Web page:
The Tagg pet tracker is a subscription-based GPS service that links to a physical collar device worn by your dog. The dog's location and activity information is accessible by a mobile app so you know where Fido is at all times. It's a pretty cool extension of the home automation model, especially if you are as nervous about the effects of implanting chips in dogs as we are (aside from health controversies, chips also do not alert you directly or tell you where your dog is via app).

by Philips

I love this concept. Sometimes you just want to control your lighting without installing a hard-wired, expensive system that is overkill for most of us. This one is as easy as just picking the lighting and lamps you want in the system and screw the light bulbs in. Fire up the app and you're ready to control them. I like that this product is scalable. You can choose the number of bulbs you want in the system based on the size of your home and customize them to your own mode of living.

The Hue home lighting system consists of: Philips LED light bulbs (that can display a wide range of white tones to full spectrum color), web and smartphone apps that allow you to control your lighting, and a "bridge" device that allows the apps to talk to the bulbs via your wireless network:

The apps provide an easy-to-understand gateway to controlling the system. With the Hue app, you can select from a series of pre-tested Light Recipes designed for specific activities like relaxing or concentrating on a task.

This feature is pretty fun: you can take or select any existing photo on your phone—say, that gorgeous sunset on your last vacation—and have Hue adjust your lighting to the specified colors to create a lighting mood. And speaking of vacations, you can adjust your Hue lighting from anywhere if you decide you want more lights on at night, as an old timer would have done.

Interestingly, there is an online Hue community generating A LOT of coloring and light recipes from photos and even Kuler that are shared. So, if you haven't been to Paris yet and you want to emulate a night setting for dinner, there you have it in the shared "recipes".

by Scanomat

Why, yes, the iPhone CAN make coffee...when paired with this machine. OK, I admit, this one is pretty aspirational. But I am a devoted coffee drinker. I love it. It is one vice I will not be giving up anytime soon. And if this company is telling me I can brew coffee out of a sleek, minimalist counter top appliance by the touch of the iPhone screen, I'm listening. I'm intrigued. (But for now, I've still got my feet firmly planted in French Press love land). Scanomat makes some serious commercial automatic cappuccino machines, but this one is the sleekest and most high tech by far that fits just as easily in a modern home as it does at a restaurant or hotel.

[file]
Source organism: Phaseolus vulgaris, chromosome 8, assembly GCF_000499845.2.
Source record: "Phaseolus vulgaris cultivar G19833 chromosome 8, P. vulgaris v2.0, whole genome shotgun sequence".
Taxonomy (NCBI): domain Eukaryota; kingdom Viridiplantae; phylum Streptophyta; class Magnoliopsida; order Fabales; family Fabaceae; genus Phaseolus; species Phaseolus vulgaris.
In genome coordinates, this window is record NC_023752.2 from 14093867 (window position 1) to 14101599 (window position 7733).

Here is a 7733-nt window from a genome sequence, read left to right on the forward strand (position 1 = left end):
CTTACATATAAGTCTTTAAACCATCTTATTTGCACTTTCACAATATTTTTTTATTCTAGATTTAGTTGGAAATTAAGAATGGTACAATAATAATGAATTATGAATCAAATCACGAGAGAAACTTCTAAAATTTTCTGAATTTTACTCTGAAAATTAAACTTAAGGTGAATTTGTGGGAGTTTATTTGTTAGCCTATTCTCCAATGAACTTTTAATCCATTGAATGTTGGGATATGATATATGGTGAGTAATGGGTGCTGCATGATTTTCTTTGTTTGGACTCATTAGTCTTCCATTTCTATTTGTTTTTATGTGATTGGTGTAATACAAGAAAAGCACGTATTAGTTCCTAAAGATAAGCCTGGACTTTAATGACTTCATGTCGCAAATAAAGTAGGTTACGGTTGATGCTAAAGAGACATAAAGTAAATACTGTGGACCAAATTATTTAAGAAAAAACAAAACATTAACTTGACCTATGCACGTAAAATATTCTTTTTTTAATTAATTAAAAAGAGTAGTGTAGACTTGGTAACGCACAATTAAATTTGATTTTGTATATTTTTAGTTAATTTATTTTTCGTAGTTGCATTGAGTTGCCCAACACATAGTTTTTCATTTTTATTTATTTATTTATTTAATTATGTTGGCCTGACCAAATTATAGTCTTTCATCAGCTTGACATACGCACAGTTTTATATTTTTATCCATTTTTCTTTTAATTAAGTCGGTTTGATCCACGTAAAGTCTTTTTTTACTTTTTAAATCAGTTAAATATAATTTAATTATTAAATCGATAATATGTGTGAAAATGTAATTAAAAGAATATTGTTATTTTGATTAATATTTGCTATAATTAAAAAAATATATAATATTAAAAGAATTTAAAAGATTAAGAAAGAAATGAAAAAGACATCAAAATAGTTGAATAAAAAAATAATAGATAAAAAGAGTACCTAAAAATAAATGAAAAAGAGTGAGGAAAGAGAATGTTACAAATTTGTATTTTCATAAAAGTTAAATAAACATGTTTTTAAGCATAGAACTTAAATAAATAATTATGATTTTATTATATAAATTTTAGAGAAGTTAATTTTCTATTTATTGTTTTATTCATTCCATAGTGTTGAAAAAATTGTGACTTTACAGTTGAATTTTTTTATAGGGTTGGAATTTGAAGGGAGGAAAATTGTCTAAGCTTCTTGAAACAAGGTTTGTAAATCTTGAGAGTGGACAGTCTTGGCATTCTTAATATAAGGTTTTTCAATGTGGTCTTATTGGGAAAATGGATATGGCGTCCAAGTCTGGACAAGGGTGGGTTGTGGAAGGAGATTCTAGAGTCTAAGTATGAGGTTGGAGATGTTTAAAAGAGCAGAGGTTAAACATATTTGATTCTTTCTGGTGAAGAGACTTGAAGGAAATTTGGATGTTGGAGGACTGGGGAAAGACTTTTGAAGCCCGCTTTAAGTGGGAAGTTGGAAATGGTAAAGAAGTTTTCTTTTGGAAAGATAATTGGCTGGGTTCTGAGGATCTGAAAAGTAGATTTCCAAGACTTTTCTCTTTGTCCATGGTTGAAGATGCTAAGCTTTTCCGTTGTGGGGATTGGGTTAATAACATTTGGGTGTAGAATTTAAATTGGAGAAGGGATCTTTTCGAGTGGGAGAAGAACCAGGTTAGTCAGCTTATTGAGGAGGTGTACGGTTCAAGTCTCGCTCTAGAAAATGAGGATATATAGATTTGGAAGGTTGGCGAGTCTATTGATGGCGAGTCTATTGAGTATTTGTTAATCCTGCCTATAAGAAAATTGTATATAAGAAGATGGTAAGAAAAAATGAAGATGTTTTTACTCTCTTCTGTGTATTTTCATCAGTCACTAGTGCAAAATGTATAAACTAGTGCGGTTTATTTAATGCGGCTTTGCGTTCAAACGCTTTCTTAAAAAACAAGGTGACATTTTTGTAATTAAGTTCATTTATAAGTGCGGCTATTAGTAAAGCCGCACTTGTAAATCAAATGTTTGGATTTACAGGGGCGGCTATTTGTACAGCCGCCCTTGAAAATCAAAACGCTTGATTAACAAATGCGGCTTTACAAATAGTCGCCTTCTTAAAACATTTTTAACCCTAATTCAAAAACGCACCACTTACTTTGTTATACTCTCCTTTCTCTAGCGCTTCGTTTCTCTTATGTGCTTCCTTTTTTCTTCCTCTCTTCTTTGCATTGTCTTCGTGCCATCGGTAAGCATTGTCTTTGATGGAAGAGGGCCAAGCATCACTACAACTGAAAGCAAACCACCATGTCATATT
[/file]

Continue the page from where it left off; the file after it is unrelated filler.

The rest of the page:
The impressive kick to all of these devices is they have been designed to be quite simple and clear to use. These selected products aren't just about impressive technology and the feats of engineering that they are—the creators have thought the product all the way through to the end-user: you and me. You may think that should be a given (it should), but that has not always been the case with household products and consumer electronics. It is really great to me to see the demand become higher and higher for products that are clear and intuitive to use and that are beautiful to hold and live with. I hope this approach becomes the norm.

The other impressive factor that really must—and is—becoming a given is how the experience comes full circle in the ability to control the devices and track their results through web and smartphone apps that we are already accustomed to using. The visual data they deliver is made more accessible to the average consumer through excellent information design, data visualization, and intuitive user-interface design. This will give these products an edge in the marketplace. It also places the power and control of these devices (and of our homes, our health, our goals, etc.) into our own hands.

About Us

Christopher Scott and Jodi Vautrin are the husband and wife team behind Ourhaus, where they chronicle their adventures in home improvement, decorating and travel. After purchasing a unique loft space just a few miles north of Boston, they began photographing and writing about their projects and it blossomed into a creative outlet and platform.

When they’re not home improving, Jodi spends her days as a freelance creative director & designer with a focus on user interface and interactive design, and is an entrepreneur at heart. She serves on the board of AIGA Boston as Vice President of Emerging Ideas & Events.

In his professional life, Christopher is the Technology Director for a multi-service ad agency based in Harvard Square. In his private life, he enjoys tinkering in all its forms, whether it's rebuilding the Ourhaus home network (again), fooling himself into thinking he knows how to fix home appliances, or trying to unravel the mysteries of the guitar. He also flies planes, performs open heart surgery and sings at bar mitzvahs (though not all at the same time).

They share their “haus” with their adorable, highly food-motivated chocolate lab, Lucy.